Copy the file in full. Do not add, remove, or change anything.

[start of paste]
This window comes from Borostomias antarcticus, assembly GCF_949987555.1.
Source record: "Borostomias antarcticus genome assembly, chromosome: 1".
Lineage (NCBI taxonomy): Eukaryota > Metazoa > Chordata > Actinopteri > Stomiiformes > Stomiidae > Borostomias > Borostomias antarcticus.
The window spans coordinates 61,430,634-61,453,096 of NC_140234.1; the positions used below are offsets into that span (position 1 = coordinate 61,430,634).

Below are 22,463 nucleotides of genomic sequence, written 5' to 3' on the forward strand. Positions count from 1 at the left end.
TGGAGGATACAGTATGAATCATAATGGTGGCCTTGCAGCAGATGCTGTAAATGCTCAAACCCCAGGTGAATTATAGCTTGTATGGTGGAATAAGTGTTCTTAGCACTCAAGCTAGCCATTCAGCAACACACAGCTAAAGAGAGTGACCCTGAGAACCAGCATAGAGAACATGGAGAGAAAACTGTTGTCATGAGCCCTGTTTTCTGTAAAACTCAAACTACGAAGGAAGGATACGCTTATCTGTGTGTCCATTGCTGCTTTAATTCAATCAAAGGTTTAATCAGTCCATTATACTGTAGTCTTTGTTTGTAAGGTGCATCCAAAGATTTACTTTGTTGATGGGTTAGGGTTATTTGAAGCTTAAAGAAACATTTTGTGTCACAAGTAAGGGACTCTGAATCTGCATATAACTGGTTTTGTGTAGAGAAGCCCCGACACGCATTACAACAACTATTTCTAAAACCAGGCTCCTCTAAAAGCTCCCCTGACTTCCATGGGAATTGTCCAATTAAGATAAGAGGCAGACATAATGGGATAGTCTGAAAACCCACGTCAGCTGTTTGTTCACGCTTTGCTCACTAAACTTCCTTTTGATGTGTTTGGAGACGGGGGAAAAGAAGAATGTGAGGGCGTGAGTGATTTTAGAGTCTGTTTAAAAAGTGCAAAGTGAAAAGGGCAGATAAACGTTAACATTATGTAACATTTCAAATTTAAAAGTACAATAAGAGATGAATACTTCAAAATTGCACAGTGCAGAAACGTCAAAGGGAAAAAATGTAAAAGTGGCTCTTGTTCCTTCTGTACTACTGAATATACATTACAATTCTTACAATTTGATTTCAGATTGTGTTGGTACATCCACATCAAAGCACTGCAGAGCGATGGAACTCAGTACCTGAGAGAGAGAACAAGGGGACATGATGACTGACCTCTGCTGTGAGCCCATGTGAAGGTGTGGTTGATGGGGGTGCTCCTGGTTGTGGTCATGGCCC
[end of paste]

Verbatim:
This window comes from Borostomias antarcticus, assembly GCF_949987555.1.
Source record: "Borostomias antarcticus genome assembly, chromosome: 1".
Lineage (NCBI taxonomy): Eukaryota > Metazoa > Chordata > Actinopteri > Stomiiformes > Stomiidae > Borostomias > Borostomias antarcticus.
The window spans coordinates 61,430,634-61,453,096 of NC_140234.1; the positions used below are offsets into that span (position 1 = coordinate 61,430,634).

Below are 22,463 nucleotides of genomic sequence, written 5' to 3' on the forward strand. Positions count from 1 at the left end.
TGGAGGATACAGTATGAATCATAATGGTGGCCTTGCAGCAGATGCTGTAAATGCTCAAACCCCAGGTGAATTATAGCTTGTATGGTGGAATAAGTGTTCTTAGCACTCAAGCTAGCCATTCAGCAACACACAGCTAAAGAGAGTGACCCTGAGAACCAGCATAGAGAACATGGAGAGAAAACTGTTGTCATGAGCCCTGTTTTCTGTAAAACTCAAACTACGAAGGAAGGATACGCTTATCTGTGTGTCCATTGCTGCTTTAATTCAATCAAAGGTTTAATCAGTCCATTATACTGTAGTCTTTGTTTGTAAGGTGCATCCAAAGATTTACTTTGTTGATGGGTTAGGGTTATTTGAAGCTTAAAGAAACATTTTGTGTCACAAGTAAGGGACTCTGAATCTGCATATAACTGGTTTTGTGTAGAGAAGCCCCGACACGCATTACAACAACTATTTCTAAAACCAGGCTCCTCTAAAAGCTCCCCTGACTTCCATGGGAATTGTCCAATTAAGATAAGAGGCAGACATAATGGGATAGTCTGAAAACCCACGTCAGCTGTTTGTTCACGCTTTGCTCACTAAACTTCCTTTTGATGTGTTTGGAGACGGGGGAAAAGAAGAATGTGAGGGCGTGAGTGATTTTAGAGTCTGTTTAAAAAGTGCAAAGTGAAAAGGGCAGATAAACGTTAACATTATGTAACATTTCAAATTTAAAAGTACAATAAGAGATGAATACTTCAAAATTGCACAGTGCAGAAACGTCAAAGGGAAAAAATGTAAAAGTGGCTCTTGTTCCTTCTGTACTACTGAATATACATTACAATTCTTACAATTTGATTTCAGATTGTGTTGGTACATCCACATCAAAGCACTGCAGAGCGATGGAACTCAGTACCTGAGAGAGAGAACAAGGGGACATGATGACTGACCTCTGCTGTGAGCCCATGTGAAGGTGTGGTTGATGGGGGTGCTCCTGGTTGTGGTCATGGCCC